2018 Session Photos
Workforce Development
Economic Growth
Fighting For Virginia Schools
Fiscal Responsibility


I am honored to have the privilege of representing you in the Senate of Virginia. Serving constituents in the 35th District is a responsibility that I take very seriously. I hope you will find this website useful to communicate with me about legislative matters of concern and issues facing our community. Together we can keep Virginia moving forward in a positive fashion.

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Senator Saslaw's Blog

Weather continued to dictate actions of the General Assembly when tornadoes ripped through the Commonwealth last week. In addition to loss of life, injury and property, the unprecedented twisters in February forced committees to come to a halt as citizens and legislators took shelter at the Capitol. Not sure what else we can expect in this unusual Session previously closed for record-breaking snowstorms.
All eyes turned to the work of the Senate Finance Committee this past week as it unveiled and adopted its version of amendments to the introduced budget. Once again the expansion of Medicaid was not included in the House or Senate amendments. As a result of turning down federal funds for Medicaid Expansion, we are forced to spend $157 million of General Fund money for indigent care. At least $50 million of that money could have been used for Public Education and $15 million for Higher Education. However, we have worked on a number of other needed measures in education, economic development, and infrastructure, resulting in a balanced budget. I will be a budget conferee as the House and Senate meet to hammer out differences. Click here to view the budget amendments proposed in SB29 and SB30. 
One large change to the Governor’s proposed budget regarded the 2% pay raise for state employees. In the introduced budget, the pay raise would not take effect until July 2017, however the Senate has moved the date up to December of this year, meaning our state employees would receive the pay increase they deserve sooner than anticipated.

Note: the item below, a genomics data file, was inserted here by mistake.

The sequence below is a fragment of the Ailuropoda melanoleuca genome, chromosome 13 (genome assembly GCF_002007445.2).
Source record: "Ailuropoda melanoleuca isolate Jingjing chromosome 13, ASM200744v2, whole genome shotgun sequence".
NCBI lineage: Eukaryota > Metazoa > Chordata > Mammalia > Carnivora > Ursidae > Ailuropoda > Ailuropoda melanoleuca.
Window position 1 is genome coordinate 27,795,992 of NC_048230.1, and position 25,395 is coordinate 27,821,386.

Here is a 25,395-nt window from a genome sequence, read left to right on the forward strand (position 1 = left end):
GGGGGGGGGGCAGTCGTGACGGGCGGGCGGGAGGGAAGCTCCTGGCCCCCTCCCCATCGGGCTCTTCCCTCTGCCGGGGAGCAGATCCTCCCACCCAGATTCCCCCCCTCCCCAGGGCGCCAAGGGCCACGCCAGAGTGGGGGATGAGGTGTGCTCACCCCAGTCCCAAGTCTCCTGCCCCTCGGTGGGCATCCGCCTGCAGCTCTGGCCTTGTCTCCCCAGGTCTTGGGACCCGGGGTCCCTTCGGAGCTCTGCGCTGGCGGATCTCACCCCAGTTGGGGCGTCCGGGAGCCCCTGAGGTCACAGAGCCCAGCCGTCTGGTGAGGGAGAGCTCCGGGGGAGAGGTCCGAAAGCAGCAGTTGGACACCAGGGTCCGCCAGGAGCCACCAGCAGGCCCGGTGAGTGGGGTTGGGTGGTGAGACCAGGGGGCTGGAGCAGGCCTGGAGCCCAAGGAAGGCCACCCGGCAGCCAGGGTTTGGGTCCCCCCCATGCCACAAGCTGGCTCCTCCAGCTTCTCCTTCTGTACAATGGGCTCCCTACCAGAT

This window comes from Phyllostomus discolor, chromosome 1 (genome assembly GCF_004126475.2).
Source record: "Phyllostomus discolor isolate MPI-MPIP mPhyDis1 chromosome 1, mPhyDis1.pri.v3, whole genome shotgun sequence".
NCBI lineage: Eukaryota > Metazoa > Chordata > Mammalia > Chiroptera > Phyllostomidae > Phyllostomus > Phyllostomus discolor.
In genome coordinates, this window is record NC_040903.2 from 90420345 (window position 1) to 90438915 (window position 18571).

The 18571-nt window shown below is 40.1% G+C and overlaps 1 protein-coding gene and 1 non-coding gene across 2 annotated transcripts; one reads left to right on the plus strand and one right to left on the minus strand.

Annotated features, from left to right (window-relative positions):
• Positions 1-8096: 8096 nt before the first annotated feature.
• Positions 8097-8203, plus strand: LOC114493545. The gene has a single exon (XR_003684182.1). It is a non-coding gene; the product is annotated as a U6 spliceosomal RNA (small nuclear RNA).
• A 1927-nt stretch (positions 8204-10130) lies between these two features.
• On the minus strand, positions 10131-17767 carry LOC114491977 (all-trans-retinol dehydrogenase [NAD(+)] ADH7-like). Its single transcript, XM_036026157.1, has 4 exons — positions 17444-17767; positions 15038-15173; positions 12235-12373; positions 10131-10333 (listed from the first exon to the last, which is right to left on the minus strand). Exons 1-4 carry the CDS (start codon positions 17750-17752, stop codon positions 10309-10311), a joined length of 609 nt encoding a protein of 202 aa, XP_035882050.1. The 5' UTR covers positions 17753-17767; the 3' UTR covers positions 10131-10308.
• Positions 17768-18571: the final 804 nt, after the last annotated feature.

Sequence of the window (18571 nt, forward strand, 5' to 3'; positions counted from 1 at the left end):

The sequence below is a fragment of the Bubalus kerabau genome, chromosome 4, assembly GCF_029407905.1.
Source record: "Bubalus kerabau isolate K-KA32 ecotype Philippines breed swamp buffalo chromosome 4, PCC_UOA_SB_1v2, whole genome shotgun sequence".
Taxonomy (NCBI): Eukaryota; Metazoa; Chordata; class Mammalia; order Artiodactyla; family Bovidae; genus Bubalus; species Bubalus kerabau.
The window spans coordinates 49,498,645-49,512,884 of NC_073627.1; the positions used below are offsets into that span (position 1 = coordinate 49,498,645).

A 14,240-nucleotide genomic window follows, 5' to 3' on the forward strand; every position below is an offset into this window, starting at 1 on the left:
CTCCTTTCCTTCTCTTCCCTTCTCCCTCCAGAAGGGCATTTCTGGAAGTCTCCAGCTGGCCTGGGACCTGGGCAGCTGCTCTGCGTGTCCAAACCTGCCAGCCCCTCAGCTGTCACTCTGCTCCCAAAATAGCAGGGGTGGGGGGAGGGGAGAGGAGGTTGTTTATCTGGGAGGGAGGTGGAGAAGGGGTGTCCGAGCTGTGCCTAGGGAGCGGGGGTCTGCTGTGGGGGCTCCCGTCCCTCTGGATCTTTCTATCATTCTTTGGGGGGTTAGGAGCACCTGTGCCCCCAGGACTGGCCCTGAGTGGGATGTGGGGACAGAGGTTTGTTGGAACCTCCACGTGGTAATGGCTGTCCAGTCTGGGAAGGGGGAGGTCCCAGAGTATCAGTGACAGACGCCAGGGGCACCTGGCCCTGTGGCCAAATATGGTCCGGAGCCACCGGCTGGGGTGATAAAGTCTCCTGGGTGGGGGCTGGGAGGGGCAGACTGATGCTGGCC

Governor McAuliffe signs a bill prohibiting persons subject to permanent protective orders from carrying guns
(Photo courtesy Governor's Office)
Highlighting public education, funding for preschools, governor’s schools, and technical education, including increased funding for STEM, have all made it in the Senate proposed budget. Due to the recent record-setting Powerball, there is an estimated additional $20.3 million in projected lottery proceeds going towards education. Additionally, funding for higher education included increased financial aid, support for students to have greater access to college and to complete their degree on time as well as new funding for workforce and veterans development. 
A major initiative to grow and diversify the economy came with the passage of GO Virginia (SB449), an initiative for economic growth using collaboration between the regional governments, businesses, and education. This will allow local governments to propose projects that business leaders and the state can advise on to help build the economy. Other economic development incentives include the Virginia Business Ready Sites pilot program, and the Governor’s Motion Picture Opportunity Fund. There has been a recent influx of movies and TV shows coming to Virginia to film, such as TURN on AMC and Mercy Street on PBS. 
The Senate commended Miss Virginia 2015 - Savannah Morgan Lane
(Photo courtesy Senate of Virginia)
In infrastructure, we have included the funding for I-66 development. With some of the worst congestion in the nation in our area, the widening of the eastbound lane and the additional revenue coming from adding a toll for single riders will increase the amount of funding going towards public transportation, such as WMATA, commuter buses, and vanpools. Also in public transportation, the budget would provide up to $3 million to address operating shortfalls in Northern Virginia transit agencies that resulted from the declining fuels tax revenues. Metropolitan Washington Airports Authority will also receive funds to lower enplanement costs and bring more foot traffic into Dulles Airport. 
If you would like to view the rest of the budget or get more specifics on how the funding is allocated to each area, please visit the Senate Finance Committee website here. There are links to explore the budget in more depth.